Joe and Nancy

Joe and Nancy
Our Home on Wheels (Click on image above for our web albums.)

Thursday, May 5, 2011

Virginia City, NV Day Trip

Now, I had forgotten my history from the fifth grade.  I don't remember actually what grade I learned about the Comstock Load, and couldn't tell you for sure what state it was in.  I would have guessed California.  I do remember that Virginia City was where the Cartwrights always wagoned in for supplies.  And the famous Ponderosa Ranch where they lived was a fictional Bonanza.
The Ponderosa!  A very large ranch.  As you might have guessed, there were Bonanza exhibits in many of the saloons and pubs along the main drag.  Here are a few of the the establishments from town.  Pardon the cars and other vehicles though, as it was a busy little place.
Not sure how long this called the Bonanza, whether before or after the Cartwrights came to town, but it still attracts the goofy tourists looking for Hoss.
It was also neat to walk along real and creaky boardwalks.  I just had to find out about the Suicide Table, as it was advertised coming into town.  Here is not-so-good pic of the table inside and a description as to why it was called that.
And here is the Silver Queen.  That's right, her dress is made up of over 3,200 silver dollars minted in Carson City down the road, the capital of Nevada, the silver state.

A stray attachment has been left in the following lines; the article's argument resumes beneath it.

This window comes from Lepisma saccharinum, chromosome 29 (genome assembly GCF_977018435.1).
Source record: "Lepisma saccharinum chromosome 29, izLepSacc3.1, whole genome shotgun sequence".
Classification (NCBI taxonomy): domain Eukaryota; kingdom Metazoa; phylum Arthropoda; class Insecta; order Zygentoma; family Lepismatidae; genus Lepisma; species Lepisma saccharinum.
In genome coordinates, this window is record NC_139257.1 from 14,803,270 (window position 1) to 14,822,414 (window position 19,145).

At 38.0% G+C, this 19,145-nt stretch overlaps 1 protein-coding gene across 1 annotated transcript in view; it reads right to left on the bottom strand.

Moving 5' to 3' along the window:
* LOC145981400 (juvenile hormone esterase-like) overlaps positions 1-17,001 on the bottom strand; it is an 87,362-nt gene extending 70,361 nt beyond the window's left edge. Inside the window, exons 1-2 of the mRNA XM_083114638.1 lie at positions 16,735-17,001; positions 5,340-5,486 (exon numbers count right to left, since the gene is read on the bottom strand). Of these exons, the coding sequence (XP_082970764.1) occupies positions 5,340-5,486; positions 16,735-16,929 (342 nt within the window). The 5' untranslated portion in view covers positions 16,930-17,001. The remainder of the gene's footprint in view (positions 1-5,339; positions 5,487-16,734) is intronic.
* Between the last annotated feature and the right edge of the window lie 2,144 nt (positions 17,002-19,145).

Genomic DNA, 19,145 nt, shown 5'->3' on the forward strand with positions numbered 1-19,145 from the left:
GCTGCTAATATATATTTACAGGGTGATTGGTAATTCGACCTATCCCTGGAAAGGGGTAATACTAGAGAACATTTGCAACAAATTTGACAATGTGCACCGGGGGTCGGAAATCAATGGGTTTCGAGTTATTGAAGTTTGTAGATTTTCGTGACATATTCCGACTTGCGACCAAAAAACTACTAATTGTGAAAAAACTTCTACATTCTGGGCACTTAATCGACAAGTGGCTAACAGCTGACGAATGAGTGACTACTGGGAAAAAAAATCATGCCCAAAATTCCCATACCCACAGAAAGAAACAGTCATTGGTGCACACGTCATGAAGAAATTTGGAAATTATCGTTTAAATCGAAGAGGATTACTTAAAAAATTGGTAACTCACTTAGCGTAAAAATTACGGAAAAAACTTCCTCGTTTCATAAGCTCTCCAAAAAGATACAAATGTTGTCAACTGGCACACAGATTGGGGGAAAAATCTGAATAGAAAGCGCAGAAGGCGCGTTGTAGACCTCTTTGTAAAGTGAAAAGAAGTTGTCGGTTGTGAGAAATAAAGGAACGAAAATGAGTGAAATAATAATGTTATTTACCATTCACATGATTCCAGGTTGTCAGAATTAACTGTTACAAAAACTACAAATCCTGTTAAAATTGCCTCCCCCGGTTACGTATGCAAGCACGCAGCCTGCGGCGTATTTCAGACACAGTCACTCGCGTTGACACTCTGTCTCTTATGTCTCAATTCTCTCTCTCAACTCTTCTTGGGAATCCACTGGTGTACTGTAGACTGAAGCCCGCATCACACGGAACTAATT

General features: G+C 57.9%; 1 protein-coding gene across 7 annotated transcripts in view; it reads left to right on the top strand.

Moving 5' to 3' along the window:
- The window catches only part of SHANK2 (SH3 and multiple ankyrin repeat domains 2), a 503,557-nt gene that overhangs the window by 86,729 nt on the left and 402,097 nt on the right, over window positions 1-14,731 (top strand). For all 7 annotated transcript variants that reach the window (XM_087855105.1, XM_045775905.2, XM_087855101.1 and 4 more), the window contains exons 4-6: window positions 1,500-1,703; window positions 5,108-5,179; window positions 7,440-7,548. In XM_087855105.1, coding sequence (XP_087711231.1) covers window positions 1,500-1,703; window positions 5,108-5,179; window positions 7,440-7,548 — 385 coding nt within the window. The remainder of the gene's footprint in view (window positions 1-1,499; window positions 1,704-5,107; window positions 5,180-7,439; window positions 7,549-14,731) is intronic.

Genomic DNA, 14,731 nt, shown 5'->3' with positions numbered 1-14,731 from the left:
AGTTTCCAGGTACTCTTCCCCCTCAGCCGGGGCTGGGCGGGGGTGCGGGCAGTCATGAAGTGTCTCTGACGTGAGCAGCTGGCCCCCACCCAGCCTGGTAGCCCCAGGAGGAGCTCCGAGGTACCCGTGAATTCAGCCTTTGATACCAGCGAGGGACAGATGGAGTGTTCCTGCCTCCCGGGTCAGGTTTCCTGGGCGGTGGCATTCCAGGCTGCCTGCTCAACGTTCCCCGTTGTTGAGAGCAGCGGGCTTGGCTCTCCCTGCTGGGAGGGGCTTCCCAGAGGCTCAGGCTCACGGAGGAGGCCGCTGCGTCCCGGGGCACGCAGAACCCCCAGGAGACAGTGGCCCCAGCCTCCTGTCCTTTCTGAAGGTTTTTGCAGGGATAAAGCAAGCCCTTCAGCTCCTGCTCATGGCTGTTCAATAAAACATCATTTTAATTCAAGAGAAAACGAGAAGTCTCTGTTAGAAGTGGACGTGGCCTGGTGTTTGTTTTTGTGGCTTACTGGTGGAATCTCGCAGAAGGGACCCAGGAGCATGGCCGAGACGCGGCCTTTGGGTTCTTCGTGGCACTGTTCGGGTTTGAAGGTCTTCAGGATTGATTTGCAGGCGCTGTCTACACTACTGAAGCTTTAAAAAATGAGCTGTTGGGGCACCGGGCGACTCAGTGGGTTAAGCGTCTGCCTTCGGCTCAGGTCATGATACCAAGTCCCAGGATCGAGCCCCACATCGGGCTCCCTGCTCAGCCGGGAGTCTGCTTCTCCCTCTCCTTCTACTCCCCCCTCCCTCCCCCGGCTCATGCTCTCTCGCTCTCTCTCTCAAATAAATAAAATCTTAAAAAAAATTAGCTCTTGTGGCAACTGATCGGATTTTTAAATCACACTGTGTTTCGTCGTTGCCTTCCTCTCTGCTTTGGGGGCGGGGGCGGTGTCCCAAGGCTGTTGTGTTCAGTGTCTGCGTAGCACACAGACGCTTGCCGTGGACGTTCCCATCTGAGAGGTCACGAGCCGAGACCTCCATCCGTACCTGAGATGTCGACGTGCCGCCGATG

From Wiki:  During the last 20 years of the 19th century, Piper's Opera House served as one of the centers of cultural activity in the Comstock and the West. It was an important stopping point for theatrical tours of North America throughout the last half of the 19th and early 20th century. In 1863, John Piper purchased the brick office block that already stood at this location, now the entrance portion of the opera house, and established a saloon. Piper became one of the most influential theater owners in the West and ran numerous theaters in Reno, Truckee, Carson City and San Francisco, and maintained his own traveling troop.  Oh, by the way, it's haunted too, according to some folks.
Apparantly Mark Twain spent some time here before moving on to the west coast.
Knick-knacks everywhere in this town.  We have only so much room in a motor home though, so we just looked.  This little alley-way had about 10 vendors crammed in here.
I just read last night that a startup company called Comstock Mining began buying up claims in 2003 from just south of Virginia City all the way down to the Dayton & Lucerne areas, including Gold Hill and Silver City.  While we were there, this company was doing some exploratory drilling into the sides of these hills.  Here is pic of one up on the hill side, but we saw two other locations with the same rigs working.  Some geologists and scientist estimate that there is probably up to four times the gold & silver mined so far, still left in the ground along the two rich veins of the Comstock Load.  This company and their backers seem to agree as they have bought up 6500 acres of claims and spent $43 million so far, and haven't mined the fist piece of ore yet.  But they begin the execution of the elaborate and calculated Mining Plan this year and will use all the gadgets and machinery and electronics of the 21st century in extracting these minerals.  Wanna buy some stock in their company?